Notes

I wanted to quickly share two items that others have brought to my attention in the last 24 hours.

1) The first, from some of my students – a quote from a long-time critic of college athletics:

“This has been going on for almost 50 years. It is called ‘overemphasis on athletics,’ and everybody deplores it. It has been the subject of scores of reports, all of them shocking. It has been held to be crass professionalism, all the more shameful because it masquerades as higher education. But nobody has done anything about it.”

OK, OK, you’ve heard it all a thousand times by now. What makes this quote fun, though, is that it was uttered by Robert Maynard Hutchins. Hutchins was the president of the University of Chicago who decided that the school would no longer compete in big-time college sports, convincing the trustees to drop football in 1939. He authored the above words in 1938.

2) The second – a just-published study by some colleagues at UNC about the disparity in traffic stops between black and white drivers.

As reported by Jaeah Lee in Mother Jones:

The researchers at the University of North Carolina-Chapel Hill analyzed more than 1.3 million traffic stops and searches by Charlotte-Mecklenburg police officers for a 12-year period beginning in 2002, when the state began requiring police to collect such statistics. In their analysis of the data, collected and made public by the state’s Department of Justice, the researchers found that black drivers, despite making up less than one-third of the city’s driving population, were twice as likely to be subject to traffic stops and searches as whites. Young black men in Charlotte were three times as likely to get pulled over and searched than the city-wide average.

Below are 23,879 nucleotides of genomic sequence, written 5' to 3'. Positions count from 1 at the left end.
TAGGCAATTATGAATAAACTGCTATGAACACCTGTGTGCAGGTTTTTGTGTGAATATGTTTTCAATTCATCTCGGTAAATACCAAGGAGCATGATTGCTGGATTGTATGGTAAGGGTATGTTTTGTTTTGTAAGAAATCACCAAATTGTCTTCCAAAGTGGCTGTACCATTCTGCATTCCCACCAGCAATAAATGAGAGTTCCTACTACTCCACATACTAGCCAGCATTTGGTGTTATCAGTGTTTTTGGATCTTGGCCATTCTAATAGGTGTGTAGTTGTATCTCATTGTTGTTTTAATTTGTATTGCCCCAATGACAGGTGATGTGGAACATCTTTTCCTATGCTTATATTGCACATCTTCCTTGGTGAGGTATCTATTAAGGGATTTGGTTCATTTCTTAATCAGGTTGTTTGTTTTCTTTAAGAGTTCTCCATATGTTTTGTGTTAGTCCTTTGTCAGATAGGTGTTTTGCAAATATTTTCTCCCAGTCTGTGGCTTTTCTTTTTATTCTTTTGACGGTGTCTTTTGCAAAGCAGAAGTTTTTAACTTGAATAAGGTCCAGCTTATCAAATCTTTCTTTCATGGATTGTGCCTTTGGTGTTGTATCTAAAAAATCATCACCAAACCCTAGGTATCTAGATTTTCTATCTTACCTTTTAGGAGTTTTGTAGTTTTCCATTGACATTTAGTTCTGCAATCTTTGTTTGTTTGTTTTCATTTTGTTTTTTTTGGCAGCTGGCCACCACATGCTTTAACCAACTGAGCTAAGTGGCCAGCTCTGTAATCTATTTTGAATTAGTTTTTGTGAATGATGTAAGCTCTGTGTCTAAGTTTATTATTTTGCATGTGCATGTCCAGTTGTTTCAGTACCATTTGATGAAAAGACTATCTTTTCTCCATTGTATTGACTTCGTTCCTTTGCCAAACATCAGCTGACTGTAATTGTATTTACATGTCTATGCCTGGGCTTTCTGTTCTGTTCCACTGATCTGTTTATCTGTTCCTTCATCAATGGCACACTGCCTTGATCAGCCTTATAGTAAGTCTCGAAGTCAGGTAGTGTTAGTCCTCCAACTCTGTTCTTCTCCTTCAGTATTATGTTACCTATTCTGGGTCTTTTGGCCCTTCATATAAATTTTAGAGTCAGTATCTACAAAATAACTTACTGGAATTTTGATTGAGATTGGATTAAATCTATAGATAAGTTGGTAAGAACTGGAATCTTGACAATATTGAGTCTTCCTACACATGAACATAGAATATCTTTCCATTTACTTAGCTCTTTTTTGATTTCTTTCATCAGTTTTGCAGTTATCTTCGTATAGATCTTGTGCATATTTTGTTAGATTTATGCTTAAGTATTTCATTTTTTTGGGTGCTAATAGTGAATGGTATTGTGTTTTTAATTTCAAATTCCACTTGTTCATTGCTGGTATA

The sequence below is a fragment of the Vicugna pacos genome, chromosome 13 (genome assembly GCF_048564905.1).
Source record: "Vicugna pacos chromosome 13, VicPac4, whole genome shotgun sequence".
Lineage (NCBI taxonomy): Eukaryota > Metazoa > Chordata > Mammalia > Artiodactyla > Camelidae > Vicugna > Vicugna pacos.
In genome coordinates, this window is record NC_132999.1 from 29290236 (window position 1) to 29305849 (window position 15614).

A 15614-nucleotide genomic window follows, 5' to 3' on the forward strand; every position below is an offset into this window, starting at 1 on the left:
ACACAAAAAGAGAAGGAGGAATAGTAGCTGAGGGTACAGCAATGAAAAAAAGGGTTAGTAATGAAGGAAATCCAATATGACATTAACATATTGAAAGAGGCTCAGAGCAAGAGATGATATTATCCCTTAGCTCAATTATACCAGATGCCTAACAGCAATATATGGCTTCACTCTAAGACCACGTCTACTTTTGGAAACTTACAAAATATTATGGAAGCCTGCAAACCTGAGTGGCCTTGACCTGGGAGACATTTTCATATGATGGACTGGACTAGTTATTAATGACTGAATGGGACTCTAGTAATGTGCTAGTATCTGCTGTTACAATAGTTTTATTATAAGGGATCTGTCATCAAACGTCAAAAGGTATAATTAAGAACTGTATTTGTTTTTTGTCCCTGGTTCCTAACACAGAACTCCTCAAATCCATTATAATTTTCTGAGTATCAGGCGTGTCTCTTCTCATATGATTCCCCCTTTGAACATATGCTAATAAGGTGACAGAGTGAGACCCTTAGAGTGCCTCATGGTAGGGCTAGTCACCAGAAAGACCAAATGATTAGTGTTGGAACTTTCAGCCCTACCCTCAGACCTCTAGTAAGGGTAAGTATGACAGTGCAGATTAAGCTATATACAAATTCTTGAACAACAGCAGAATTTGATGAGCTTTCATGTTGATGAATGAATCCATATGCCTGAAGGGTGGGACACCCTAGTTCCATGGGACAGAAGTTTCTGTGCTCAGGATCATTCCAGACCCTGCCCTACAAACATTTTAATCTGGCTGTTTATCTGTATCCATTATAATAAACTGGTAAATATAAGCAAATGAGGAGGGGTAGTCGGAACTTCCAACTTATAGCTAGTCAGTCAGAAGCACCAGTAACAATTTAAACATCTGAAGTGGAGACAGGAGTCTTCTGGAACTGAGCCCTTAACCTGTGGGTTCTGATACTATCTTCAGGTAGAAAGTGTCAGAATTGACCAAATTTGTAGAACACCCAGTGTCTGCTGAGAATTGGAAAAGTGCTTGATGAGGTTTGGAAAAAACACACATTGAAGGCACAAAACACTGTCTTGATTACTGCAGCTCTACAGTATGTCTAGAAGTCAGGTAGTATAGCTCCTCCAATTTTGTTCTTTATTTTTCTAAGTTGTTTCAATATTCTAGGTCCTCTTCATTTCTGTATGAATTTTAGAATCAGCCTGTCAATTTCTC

The study further found that police were more likely to use force during stops involving black drivers and that the disparity has been growing over time in Durham and Raleigh as well other places in North Carolina. A particularly interesting finding was that the more discretion police had in pulling over drivers – true of more minor infractions – the greater the racial disparity. Other researchers had found similar disparities in a study last year in Kansas City.

We’re still waiting on more details from the incident last week in New York in which Thabo Sefolosha’s leg was broken. Needless to say, broad statistical trends don’t necessarily tell us what happens in each individual case. But there’s a context for encounters like the one in New York last week that one has to try really, really hard to ignore.

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